Morality, Law, And Politics Essay

2128 words - 9 pages

I can imagine a perfect world. A world where morality is of upmost importance in our dealings with each other, where morals are critically examined, and debated with reason as well as passion. This world would be a pinnacle of human achievement. A pinnacle that we are nowhere near. Why is this? Well, in today's society, morals are often associated with obeying the law, and since laws are legislated by politicians, they are subject to politics. Laws are not right in and of themselves, and morals are not a matter of a majority's opinion. Some matters that are in the domain of charity are done through politics, often citing morality as a reason. Where exactly does charity fit in with morals? With politics? In this paper I will explore the meaning of morality, its justification, and its scope as it pertains to our lives. I will also spend some time explaining how politics, laws, and charity relate to morality, and how politics often assume charitable roles.

Before diving head first into the issues surrounding morals and morality, it is important to have a clear idea of exactly what morals and morality are. First, morals are a set of rules that tell us which actions are permissible and which actions should be denounced by all people. These rules are not a matter of pure personal opinion, feeling or taste. Jan Narveson states in Moral Matters: "[w]hen you have an opinion about morals, it isn't just an opinion about what you, in particular, are to do. For it is also an opinion about what everybody else should do" (MM, 12). Second, these are rules that govern over everybody, not a single individual, or group, or society. If morals did not apply to everybody, what would be the point of acting morally? Most people might act morally, and a few would do as they wish without risk of condemnation. The entire system would be useless. Third, morals must prevail over an individual's wishes if those wishes would lead to wrong-doing. These should be the only rules that may overrule a person's actions, for the more restricted a person's action becomes, the less likely it is that they'll submit to those restrictions. The reason morals may overrule a person's actions because these rules are justified. Without justification, there is no reason at all for people to obey the rules, for in their eyes, the rules would be arbitrary, and thus would lack any sort of authority over people.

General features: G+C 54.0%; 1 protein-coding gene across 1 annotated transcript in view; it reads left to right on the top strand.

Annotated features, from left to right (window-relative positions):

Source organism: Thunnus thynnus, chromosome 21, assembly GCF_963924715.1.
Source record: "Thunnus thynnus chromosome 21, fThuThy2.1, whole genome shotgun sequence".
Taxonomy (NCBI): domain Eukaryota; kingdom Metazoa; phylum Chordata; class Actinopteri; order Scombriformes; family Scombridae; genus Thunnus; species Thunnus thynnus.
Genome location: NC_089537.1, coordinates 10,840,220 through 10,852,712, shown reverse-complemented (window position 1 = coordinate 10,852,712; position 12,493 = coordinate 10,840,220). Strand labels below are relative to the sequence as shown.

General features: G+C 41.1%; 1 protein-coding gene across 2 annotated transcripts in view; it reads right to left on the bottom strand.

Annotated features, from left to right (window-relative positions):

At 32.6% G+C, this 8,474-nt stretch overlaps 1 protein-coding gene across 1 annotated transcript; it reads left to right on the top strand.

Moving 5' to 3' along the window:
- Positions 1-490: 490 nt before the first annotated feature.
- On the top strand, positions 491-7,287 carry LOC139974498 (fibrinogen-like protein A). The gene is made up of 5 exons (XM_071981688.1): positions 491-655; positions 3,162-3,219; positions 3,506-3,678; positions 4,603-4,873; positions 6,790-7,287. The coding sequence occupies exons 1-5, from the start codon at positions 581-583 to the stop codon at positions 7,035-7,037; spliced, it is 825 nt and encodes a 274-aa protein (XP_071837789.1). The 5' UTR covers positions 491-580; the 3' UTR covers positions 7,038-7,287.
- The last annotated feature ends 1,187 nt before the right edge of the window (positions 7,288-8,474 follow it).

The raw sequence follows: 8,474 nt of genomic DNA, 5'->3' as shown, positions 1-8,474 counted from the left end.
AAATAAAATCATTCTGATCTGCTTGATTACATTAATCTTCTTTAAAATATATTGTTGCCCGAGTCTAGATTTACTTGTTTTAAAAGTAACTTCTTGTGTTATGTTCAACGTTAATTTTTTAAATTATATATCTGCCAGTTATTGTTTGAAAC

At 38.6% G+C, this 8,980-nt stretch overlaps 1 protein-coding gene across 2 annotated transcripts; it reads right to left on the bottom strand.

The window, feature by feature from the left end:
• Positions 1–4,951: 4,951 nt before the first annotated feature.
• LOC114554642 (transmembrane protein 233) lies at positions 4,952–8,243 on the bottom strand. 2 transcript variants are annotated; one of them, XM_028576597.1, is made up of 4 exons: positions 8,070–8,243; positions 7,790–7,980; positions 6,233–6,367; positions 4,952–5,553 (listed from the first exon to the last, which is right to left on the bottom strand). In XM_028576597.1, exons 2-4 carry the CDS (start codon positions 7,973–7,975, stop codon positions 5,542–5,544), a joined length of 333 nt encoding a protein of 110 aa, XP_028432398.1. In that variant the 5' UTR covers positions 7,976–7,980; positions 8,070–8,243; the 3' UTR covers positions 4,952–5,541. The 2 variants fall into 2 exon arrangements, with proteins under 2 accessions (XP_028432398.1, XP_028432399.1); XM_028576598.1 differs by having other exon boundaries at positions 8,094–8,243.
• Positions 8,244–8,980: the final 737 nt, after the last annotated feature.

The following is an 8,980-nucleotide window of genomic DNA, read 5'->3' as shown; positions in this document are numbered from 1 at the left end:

Many people ask why morals should be able to prevail over people's desires. This is a valid question, one that must be answered if morals are to be defended. Morals must not only be reasonable for people to follow, but they must also have good reasons for people to follow them, otherwise people would not bother adhering to them. These reasons should motivate people to follow these rules. They must appeal to their perceived interests, but if these rules are to apply to all people, they cannot serve the interests of just a few people. Moral rules are not for imposing your own values...

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